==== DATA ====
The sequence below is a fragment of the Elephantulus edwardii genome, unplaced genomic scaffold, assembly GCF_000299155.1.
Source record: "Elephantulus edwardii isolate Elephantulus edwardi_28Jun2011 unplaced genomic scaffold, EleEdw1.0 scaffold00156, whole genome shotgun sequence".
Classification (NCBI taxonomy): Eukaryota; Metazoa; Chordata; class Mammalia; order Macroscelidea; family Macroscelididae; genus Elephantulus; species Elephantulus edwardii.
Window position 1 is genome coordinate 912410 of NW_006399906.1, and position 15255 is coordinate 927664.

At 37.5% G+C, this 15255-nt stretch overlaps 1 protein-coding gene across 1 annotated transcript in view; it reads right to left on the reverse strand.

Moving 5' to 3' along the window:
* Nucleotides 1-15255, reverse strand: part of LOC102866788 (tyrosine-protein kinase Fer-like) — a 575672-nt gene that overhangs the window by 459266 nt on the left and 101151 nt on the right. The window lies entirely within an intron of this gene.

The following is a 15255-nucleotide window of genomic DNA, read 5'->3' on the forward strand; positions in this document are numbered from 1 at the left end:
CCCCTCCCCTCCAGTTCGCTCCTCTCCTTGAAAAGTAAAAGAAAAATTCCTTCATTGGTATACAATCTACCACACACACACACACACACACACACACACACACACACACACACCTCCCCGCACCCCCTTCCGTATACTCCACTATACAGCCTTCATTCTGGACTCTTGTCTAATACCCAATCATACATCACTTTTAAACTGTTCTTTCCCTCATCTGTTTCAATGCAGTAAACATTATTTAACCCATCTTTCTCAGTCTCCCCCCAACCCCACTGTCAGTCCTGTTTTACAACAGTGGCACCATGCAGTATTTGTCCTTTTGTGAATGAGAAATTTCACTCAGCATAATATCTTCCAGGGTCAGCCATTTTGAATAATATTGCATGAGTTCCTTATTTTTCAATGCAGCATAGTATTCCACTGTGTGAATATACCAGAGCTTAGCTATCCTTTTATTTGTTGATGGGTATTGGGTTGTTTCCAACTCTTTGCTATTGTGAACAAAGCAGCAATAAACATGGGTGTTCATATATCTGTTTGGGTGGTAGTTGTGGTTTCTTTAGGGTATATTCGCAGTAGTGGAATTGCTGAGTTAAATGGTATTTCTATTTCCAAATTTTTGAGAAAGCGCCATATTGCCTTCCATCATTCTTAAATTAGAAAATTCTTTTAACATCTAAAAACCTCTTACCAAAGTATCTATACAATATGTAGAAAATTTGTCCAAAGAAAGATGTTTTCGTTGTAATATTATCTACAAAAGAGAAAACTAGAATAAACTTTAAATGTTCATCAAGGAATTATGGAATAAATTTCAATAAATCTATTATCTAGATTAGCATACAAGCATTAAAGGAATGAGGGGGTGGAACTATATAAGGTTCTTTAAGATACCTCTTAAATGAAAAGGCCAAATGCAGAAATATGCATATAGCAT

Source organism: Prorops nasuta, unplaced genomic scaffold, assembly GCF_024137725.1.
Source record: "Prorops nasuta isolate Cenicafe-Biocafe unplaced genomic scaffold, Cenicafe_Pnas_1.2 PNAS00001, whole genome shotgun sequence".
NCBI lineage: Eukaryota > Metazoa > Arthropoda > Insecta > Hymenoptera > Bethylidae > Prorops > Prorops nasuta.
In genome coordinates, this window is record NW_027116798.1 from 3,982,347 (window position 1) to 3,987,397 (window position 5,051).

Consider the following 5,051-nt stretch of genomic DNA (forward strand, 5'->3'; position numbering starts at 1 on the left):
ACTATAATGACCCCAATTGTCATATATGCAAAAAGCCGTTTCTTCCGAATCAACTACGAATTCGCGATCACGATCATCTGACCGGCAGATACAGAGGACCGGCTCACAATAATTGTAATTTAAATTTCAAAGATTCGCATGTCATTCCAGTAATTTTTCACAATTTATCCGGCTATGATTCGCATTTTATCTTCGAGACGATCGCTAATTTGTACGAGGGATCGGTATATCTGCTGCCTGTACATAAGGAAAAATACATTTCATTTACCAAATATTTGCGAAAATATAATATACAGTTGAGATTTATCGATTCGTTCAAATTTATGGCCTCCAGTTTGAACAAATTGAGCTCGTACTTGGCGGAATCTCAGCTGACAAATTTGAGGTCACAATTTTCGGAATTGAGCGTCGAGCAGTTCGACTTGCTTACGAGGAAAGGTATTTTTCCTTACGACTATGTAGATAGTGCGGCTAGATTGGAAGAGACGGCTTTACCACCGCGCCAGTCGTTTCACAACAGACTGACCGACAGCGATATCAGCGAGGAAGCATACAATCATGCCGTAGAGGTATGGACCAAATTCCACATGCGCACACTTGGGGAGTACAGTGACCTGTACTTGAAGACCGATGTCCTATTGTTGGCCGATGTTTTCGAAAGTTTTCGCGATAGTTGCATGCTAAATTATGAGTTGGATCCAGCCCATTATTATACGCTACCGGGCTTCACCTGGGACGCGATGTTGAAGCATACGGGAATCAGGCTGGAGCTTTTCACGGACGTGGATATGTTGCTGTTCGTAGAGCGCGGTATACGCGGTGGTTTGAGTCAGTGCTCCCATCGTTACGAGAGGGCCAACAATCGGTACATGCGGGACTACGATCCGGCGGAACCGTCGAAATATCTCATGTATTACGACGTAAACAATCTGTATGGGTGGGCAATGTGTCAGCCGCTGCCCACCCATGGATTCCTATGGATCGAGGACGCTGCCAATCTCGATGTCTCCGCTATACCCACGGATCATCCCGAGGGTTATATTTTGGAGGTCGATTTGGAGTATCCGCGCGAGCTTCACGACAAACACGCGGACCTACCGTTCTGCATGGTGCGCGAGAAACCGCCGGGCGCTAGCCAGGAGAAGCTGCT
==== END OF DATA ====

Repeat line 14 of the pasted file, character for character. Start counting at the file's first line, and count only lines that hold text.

Consider the following 5,051-nt stretch of genomic DNA (forward strand, 5'->3'; position numbering starts at 1 on the left):